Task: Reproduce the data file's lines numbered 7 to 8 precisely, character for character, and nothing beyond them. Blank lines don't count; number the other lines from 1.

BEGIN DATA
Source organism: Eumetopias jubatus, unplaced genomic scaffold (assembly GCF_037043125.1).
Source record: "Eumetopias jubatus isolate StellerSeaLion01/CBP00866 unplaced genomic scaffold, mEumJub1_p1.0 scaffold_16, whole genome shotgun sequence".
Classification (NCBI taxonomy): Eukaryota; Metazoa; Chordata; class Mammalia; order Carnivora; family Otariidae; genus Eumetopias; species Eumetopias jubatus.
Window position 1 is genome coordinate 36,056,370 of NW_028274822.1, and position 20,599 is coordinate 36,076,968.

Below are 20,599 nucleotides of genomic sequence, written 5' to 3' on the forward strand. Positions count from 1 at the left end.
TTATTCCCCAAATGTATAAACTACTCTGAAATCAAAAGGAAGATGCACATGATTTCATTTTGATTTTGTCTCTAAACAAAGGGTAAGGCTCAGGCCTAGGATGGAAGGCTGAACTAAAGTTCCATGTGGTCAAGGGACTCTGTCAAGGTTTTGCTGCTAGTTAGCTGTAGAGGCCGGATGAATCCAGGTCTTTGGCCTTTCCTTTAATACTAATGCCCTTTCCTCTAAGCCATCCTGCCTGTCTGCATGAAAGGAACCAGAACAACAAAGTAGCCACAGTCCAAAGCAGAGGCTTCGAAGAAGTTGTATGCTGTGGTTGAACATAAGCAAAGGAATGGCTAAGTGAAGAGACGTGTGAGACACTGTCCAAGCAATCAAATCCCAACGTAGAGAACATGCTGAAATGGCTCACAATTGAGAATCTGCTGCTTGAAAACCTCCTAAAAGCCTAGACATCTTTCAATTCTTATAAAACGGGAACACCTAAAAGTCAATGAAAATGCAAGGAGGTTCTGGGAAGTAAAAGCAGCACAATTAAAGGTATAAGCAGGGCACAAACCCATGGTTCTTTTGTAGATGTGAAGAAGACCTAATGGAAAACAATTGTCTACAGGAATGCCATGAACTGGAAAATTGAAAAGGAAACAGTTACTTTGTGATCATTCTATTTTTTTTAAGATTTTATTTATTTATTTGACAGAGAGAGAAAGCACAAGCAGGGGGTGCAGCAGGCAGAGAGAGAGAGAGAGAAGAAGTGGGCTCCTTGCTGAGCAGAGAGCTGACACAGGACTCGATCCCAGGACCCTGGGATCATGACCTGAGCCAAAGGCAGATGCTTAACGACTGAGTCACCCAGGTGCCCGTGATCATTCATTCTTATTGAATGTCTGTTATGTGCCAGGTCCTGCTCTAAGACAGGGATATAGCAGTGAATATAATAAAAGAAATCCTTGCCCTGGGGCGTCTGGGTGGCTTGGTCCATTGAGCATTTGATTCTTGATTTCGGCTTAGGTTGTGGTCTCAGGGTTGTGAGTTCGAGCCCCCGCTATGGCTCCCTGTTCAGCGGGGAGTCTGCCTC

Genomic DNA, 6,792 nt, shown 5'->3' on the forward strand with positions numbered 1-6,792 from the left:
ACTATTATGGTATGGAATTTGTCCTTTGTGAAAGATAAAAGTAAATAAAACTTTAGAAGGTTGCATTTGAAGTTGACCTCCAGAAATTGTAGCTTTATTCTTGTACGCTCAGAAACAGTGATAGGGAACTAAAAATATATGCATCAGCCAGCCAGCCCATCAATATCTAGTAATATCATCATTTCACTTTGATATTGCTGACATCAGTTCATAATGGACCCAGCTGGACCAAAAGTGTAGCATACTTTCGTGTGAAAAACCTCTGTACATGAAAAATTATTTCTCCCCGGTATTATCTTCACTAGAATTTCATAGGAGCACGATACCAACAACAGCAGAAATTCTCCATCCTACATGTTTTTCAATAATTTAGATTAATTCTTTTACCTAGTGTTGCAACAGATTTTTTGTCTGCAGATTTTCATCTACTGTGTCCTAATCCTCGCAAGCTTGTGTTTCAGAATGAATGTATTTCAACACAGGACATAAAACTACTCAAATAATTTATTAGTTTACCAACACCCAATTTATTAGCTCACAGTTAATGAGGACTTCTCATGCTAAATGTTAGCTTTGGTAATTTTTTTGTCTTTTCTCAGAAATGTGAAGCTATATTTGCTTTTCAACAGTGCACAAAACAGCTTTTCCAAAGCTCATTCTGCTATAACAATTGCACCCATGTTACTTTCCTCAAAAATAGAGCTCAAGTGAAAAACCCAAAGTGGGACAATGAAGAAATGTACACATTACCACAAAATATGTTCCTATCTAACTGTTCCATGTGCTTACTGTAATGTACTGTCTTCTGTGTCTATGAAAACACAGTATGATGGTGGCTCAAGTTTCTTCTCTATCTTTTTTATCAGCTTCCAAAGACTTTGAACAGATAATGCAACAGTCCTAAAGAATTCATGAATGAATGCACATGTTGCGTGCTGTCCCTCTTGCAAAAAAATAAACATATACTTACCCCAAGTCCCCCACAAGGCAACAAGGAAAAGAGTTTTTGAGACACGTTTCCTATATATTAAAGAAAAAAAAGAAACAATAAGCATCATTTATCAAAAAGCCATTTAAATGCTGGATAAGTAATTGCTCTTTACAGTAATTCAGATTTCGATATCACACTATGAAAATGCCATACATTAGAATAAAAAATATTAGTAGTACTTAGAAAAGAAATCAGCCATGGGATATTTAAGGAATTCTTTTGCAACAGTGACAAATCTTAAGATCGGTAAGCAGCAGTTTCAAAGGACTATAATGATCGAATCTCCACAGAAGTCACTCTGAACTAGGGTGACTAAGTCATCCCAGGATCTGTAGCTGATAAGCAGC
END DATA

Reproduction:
Genomic DNA, 6,792 nt, shown 5'->3' on the forward strand with positions numbered 1-6,792 from the left:
ACTATTATGGTATGGAATTTGTCCTTTGTGAAAGATAAAAGTAAATAAAACTTTAGAAGGTTGCATTTGAAGTTGACCTCCAGAAATTGTAGCTTTATTCTTGTACGCTCAGAAACAGTGATAGGGAACTAAAAATATATGCATCAGCCAGCCAGCCCATCAATATCTAGTAATATCATCATTTCACTTTGATATTGCTGACATCAGTTCATAATGGACCCAGCTGGACCAAAAGTGTAGCATACTTTCGTGTGAAAAACCTCTGTACATGAAAAATTATTTCTCCCCGGTATTATCTTCACTAGAATTTCATAGGAGCACGATACCAACAACAGCAGAAATTCTCCATCCTACATGTTTTTCAATAATTTAGATTAATTCTTTTACCTAGTGTTGCAACAGATTTTTTGTCTGCAGATTTTCATCTACTGTGTCCTAATCCTCGCAAGCTTGTGTTTCAGAATGAATGTATTTCAACACAGGACATAAAACTACTCAAATAATTTATTAGTTTACCAACACCCAATTTATTAGCTCACAGTTAATGAGGACTTCTCATGCTAAATGTTAGCTTTGGTAATTTTTTTGTCTTTTCTCAGAAATGTGAAGCTATATTTGCTTTTCAACAGTGCACAAAACAGCTTTTCCAAAGCTCATTCTGCTATAACAATTGCACCCATGTTACTTTCCTCAAAAATAGAGCTCAAGTGAAAAACCCAAAGTGGGACAATGAAGAAATGTACACATTACCACAAAATATGTTCCTATCTAACTGTTCCATGTGCTTACTGTAATGTACTGTCTTCTGTGTCTATGAAAACACAGTATGATGGTGGCTCAAGTTTCTTCTCTATCTTTTTTATCAGCTTCCAAAGACTTTGAACAGATAATGCAACAGTCCTAAAGAATTCATGAATGAATGCACATGTTGCGTGCTGTCCCTCTTGCAAAAAAATAAACATATACTTACCCCAAGTCCCCCACAAGGCAACAAGGAAAAGAGTTTTTGAGACACGTTTCCTATATATTAAAGAAAAAAAAGAAACAATAAGCATCATTTATCAAAAAGCCATTTAAATGCTGGATAAGTAATTGCTCTTTACAGTAATTCAGATTTCGATATCACACTATGAAAATGCCATACATTAGAATAAAAAATATTAGTAGTACTTAGAAAAGAAATCAGCCATGGGATATTTAAGGAATTCTTTTGCAACAGTGACAAATCTTAAGATCGGTAAGCAGCAGTTTCAAAGGACTATAATGATCGAATCTCCACAGAAGTCACTCTGAACTAGGGTGACTAAGTCATCCCAGGATCTGTAGCTGATAAGCAGC